• I agree with you however I upvoted that question since it could make a good opportunity to really good answers. – Artes Mar 26 '12 at 22:13
2

I think it is difficult to establish a general rule for that kind of questions. If they appear too often it would be rather a bigger problem.
When I said that it shouldn't be closed I meant that such questions should be treated more seriously. In general it appears that to give a good answer to a trivial (or even stupid) question is more difficult. In this special case I find rather a wide range of possible reasonable answers which could be helpful to almost the whole mathematica.stackexchange comunity.
For example one could give a complete reason why a function should be called as f[x] rather than f in functions like NMinimize, why it is slightly different than on purely mathematical level. This point of view makes question much more interesting. Making a good justification of this issue would be really enlightening. I mean almost every Mathematica user (knowing it for at least 2 months) could give a simple answer to a newbie however there are more interesting levels of justifications. Another example of question which was a bit annoying at first was for example Generate a Unit Circle Trigonometry. I do not downvote but then I really wanted to close that question right now, however afterwards there appeared two interesting answers which made that question more reasonable. In comparison this question is much more interesting and really makes sense. The only problem was than since it had been closed there was no more interest in it.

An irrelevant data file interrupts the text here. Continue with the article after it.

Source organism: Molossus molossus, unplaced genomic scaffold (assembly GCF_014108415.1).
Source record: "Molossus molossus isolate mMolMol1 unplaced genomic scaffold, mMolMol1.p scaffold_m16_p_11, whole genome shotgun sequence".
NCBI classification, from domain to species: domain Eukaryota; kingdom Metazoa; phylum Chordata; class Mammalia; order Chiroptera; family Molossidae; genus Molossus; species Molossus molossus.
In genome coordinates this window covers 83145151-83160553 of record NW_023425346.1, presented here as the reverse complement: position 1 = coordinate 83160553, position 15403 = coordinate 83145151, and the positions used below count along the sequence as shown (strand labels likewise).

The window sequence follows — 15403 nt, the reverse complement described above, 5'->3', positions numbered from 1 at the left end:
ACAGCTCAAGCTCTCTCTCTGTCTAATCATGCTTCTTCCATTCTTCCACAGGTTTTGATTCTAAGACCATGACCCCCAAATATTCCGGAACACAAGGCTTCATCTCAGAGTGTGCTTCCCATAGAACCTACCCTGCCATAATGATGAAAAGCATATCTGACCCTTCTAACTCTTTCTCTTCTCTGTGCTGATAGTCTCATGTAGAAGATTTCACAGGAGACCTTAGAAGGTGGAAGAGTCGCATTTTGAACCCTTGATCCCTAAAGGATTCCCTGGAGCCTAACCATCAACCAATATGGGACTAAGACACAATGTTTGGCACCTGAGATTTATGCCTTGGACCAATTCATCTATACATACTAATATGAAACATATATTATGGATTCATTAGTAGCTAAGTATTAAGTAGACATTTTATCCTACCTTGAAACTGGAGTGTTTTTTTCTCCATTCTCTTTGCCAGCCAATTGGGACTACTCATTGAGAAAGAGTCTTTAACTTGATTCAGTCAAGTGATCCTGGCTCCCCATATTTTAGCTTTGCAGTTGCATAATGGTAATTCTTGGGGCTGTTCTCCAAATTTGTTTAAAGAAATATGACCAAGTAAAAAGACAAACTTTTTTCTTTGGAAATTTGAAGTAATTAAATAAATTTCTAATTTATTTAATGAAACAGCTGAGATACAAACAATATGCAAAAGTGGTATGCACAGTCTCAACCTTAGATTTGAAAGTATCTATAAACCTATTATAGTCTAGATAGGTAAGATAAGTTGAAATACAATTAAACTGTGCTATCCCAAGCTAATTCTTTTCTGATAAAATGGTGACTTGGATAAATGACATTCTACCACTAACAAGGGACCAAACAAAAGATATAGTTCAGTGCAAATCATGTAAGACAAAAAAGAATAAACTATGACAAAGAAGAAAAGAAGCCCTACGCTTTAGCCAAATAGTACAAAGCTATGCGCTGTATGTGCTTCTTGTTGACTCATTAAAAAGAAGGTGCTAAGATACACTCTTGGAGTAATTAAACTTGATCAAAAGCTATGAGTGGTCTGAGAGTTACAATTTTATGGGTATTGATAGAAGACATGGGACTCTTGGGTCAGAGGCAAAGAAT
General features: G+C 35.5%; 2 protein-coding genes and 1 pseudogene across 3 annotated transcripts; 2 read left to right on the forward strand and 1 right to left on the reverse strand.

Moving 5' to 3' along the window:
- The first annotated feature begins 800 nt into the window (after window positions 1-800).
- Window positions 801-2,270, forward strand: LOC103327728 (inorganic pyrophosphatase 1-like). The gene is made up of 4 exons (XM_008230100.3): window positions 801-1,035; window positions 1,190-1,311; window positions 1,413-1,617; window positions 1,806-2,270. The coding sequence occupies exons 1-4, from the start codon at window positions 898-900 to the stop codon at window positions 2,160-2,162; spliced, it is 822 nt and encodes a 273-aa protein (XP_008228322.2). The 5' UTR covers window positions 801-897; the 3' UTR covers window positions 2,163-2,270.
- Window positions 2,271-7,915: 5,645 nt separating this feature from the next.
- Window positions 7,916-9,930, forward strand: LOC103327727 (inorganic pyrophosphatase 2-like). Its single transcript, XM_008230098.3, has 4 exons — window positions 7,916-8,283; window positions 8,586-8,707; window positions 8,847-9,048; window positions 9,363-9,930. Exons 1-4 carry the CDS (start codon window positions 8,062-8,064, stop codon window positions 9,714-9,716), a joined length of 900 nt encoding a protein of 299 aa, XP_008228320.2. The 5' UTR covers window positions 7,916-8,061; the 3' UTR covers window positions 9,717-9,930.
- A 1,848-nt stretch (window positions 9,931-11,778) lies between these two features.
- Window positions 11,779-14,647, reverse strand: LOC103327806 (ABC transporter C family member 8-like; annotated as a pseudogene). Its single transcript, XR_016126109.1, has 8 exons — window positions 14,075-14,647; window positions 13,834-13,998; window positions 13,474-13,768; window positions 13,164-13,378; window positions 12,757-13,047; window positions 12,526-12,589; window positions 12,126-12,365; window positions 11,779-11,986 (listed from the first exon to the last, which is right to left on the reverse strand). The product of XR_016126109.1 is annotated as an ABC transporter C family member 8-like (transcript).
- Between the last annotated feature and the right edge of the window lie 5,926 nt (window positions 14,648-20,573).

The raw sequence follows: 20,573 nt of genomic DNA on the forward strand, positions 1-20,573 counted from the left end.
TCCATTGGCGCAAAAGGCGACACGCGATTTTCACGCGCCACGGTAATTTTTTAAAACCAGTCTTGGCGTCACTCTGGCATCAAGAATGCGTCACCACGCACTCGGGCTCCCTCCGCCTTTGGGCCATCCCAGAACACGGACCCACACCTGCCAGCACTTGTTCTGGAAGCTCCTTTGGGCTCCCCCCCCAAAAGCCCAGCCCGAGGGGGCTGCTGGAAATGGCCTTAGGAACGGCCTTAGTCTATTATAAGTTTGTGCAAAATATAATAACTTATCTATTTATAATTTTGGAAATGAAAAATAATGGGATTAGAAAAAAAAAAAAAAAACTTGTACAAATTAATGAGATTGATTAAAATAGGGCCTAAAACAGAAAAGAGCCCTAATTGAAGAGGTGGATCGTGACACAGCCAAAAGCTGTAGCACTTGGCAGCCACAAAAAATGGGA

• first let me say that I am not defending my answer to that question; however, I fail to see how this is anything but a simple syntax problem. it's not really different from maths, either: suppose I told you "minimise f wrt x and y"; this is clearly ambiguous, so I need to say "f(x,y) wrt x and y". to make that question interesting, one would need to pretend it was about the differences between pure functions and "functions" like f[x_]:.... but it isn't... sometimes, a cigar really is just a cigar. – acl Mar 27 '12 at 19:47
  • There can be a global minimum or local one. Mathematically proper meaning is to minimize a function (say continuous) f in a given set A(say compact). So I don't understand what you mean by "f wrt x and y" versus "f(x,y) wrt x and y". I have none against your answer, however one could add more interesting remarks concerning syntax as well as the structure of the system. – Artes Mar 27 '12 at 20:38
  • My point was, it seems to me that this was a misunderstanding regarding syntax and nothing more; and the "f wrt x and y" vs "f(x,y) vs x and y" was meant to indicate that it's not like in discussing maths every day with colleagues we can safely drop the arguments (f(x,y) and f(y,x), for instance), so it's not really a question of maths vs mma. I don't see how whether f is continuous or not and whether the domain is compact or not has anything to do with this (but this discussion seems to rapidly be becoming unproductive). – acl Mar 27 '12 at 21:35